Regnbågens, the LGBT retirement home that gives a voice to LGBTQI + seniors The LGBTQI +


The retirement home, Regnbågens, was founded in 2009 in Stockholm. The project is the result of a long Swedish inclusive realization, lasting almost 10 years. Today, the house is the second major LGBT initiative, after Berlin. Its founder, Christer Fallman, goes behind the scenes of this project, which attracts a lot of attention abroad.  

How did the idea to create Regnbågens come about? 

I work in a large retirement home in Stockholm as a gardener but also as a supervisor in an educational garden called the Garden of the Senses. In this place, the elderly with incipient dementia can go out into the garden, which is as a therapeutic tool. It was in this garden that my thoughts on life, old age and loneliness began to take shape, as an LGBT person. 

During Stockholm Pride about 10 years ago, I attended an expert panel, « LGBT and old age ». There were representatives of various groups within the Swedish LGBT movement. They all expressed a desire to live together, to share their story and to feel safe. At that time, I made the decision to start a project to build a community house.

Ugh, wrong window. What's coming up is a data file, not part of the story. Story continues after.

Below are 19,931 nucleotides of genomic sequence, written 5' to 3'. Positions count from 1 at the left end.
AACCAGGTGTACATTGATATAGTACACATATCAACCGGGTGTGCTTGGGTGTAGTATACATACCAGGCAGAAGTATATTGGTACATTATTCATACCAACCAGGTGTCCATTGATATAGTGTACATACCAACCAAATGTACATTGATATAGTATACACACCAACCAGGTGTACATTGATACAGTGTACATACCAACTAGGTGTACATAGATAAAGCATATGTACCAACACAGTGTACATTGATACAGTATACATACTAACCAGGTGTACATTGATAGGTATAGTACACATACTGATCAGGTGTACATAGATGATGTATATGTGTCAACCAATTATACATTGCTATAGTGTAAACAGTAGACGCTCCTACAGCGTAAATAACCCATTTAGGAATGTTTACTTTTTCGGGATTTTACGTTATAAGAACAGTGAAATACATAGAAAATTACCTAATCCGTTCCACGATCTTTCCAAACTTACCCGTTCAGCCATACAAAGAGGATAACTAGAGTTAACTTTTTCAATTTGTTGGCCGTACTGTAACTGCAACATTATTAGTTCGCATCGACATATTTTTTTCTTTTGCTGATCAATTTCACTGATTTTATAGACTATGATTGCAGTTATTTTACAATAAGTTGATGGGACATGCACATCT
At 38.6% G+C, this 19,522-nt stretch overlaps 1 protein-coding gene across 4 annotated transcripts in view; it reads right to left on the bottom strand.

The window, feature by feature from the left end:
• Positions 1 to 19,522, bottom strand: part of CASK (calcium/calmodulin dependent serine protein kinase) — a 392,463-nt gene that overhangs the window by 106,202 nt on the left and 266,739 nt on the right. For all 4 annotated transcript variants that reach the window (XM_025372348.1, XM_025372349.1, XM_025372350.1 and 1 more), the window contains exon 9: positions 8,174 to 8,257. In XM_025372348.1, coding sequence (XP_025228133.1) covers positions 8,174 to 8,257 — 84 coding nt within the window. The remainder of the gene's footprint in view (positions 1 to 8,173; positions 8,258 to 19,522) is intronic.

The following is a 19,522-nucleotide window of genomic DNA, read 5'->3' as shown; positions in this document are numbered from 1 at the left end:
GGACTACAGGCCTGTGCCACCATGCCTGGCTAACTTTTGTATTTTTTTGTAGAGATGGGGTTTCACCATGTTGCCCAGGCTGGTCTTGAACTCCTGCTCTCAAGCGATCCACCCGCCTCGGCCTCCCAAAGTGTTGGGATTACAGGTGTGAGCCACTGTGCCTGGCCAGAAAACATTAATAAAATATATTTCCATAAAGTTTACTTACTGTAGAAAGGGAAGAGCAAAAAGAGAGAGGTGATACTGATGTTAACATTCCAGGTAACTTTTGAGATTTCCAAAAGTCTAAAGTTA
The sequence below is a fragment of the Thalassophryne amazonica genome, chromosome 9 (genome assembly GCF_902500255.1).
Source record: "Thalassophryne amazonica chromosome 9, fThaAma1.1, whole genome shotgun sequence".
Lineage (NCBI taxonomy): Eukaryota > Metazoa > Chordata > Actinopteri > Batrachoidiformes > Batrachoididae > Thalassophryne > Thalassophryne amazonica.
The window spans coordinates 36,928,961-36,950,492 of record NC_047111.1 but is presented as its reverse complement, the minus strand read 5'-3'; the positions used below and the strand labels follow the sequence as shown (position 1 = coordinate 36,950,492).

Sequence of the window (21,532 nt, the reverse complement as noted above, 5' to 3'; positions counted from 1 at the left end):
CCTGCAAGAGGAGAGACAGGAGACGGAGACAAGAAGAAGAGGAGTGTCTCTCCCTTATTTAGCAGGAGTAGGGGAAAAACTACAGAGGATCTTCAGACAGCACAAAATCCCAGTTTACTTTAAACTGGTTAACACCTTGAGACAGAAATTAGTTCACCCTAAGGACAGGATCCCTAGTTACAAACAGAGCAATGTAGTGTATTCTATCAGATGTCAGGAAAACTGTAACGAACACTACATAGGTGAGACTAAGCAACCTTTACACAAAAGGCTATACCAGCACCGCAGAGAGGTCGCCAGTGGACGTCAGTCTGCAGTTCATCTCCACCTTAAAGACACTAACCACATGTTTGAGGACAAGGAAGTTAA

Since opening in 2013, have many LGBT seniors enjoyed (or are still enjoying) their last days in this home? 

Many of the association’s tenants say that « they have found accommodation ». The beautiful geographical location of the place indeed contributes to the well-being of residents. Here you are close to water and large green spaces. The house is close to the city and a good business center which offers good service.

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Regnbågen is for people aged 55 and over, the average age of those currently living is around 68. Seniors have their own apartments which are adapted, ie without threshold and large bathrooms.

What activities / services do you offer LGBT older people in Regnbågens? 

We offer a gym with many tools to exercise, a restaurant also open to the public, a library open to the public or a health center open during the day.  

There is also a common room and a roof terrace for parties, a larger auditorium that can accommodate around 150 people, where we can have lectures and film screenings.

Are residents happy to live in this home rather than another retirement home? 

Yes. Those who live here have chosen this form of housing because the need exists. After that, some people do not want or cannot imagine living in an LGBT community house, even if they belong to the target group. 

More info: 

Find all the information about the LGBT retirement home in Stockholm (Sweden), Regnbågens, on their website and on Facebook.